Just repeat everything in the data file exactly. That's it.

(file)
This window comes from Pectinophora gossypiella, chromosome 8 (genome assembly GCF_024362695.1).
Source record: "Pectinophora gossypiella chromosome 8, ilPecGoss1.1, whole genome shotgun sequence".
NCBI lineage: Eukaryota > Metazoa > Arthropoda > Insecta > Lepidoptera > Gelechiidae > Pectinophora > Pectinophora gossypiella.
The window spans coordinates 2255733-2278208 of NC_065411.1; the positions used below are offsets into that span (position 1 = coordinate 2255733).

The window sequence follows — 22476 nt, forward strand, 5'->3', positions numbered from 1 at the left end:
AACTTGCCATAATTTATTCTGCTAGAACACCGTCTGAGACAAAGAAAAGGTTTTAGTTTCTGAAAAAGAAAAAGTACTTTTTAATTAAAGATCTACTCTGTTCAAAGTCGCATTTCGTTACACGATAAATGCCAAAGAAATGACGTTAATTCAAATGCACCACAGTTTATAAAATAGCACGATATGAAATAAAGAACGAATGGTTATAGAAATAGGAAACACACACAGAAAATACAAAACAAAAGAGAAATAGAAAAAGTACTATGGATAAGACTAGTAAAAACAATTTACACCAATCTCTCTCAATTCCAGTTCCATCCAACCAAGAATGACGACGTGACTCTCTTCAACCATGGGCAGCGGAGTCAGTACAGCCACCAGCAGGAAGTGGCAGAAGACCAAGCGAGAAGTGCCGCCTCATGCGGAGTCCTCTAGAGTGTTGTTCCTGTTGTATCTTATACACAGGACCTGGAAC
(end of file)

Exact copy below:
This window comes from Pectinophora gossypiella, chromosome 8 (genome assembly GCF_024362695.1).
Source record: "Pectinophora gossypiella chromosome 8, ilPecGoss1.1, whole genome shotgun sequence".
NCBI lineage: Eukaryota > Metazoa > Arthropoda > Insecta > Lepidoptera > Gelechiidae > Pectinophora > Pectinophora gossypiella.
The window spans coordinates 2255733-2278208 of NC_065411.1; the positions used below are offsets into that span (position 1 = coordinate 2255733).

The window sequence follows — 22476 nt, forward strand, 5'->3', positions numbered from 1 at the left end:
AACTTGCCATAATTTATTCTGCTAGAACACCGTCTGAGACAAAGAAAAGGTTTTAGTTTCTGAAAAAGAAAAAGTACTTTTTAATTAAAGATCTACTCTGTTCAAAGTCGCATTTCGTTACACGATAAATGCCAAAGAAATGACGTTAATTCAAATGCACCACAGTTTATAAAATAGCACGATATGAAATAAAGAACGAATGGTTATAGAAATAGGAAACACACACAGAAAATACAAAACAAAAGAGAAATAGAAAAAGTACTATGGATAAGACTAGTAAAAACAATTTACACCAATCTCTCTCAATTCCAGTTCCATCCAACCAAGAATGACGACGTGACTCTCTTCAACCATGGGCAGCGGAGTCAGTACAGCCACCAGCAGGAAGTGGCAGAAGACCAAGCGAGAAGTGCCGCCTCATGCGGAGTCCTCTAGAGTGTTGTTCCTGTTGTATCTTATACACAGGACCTGGAAC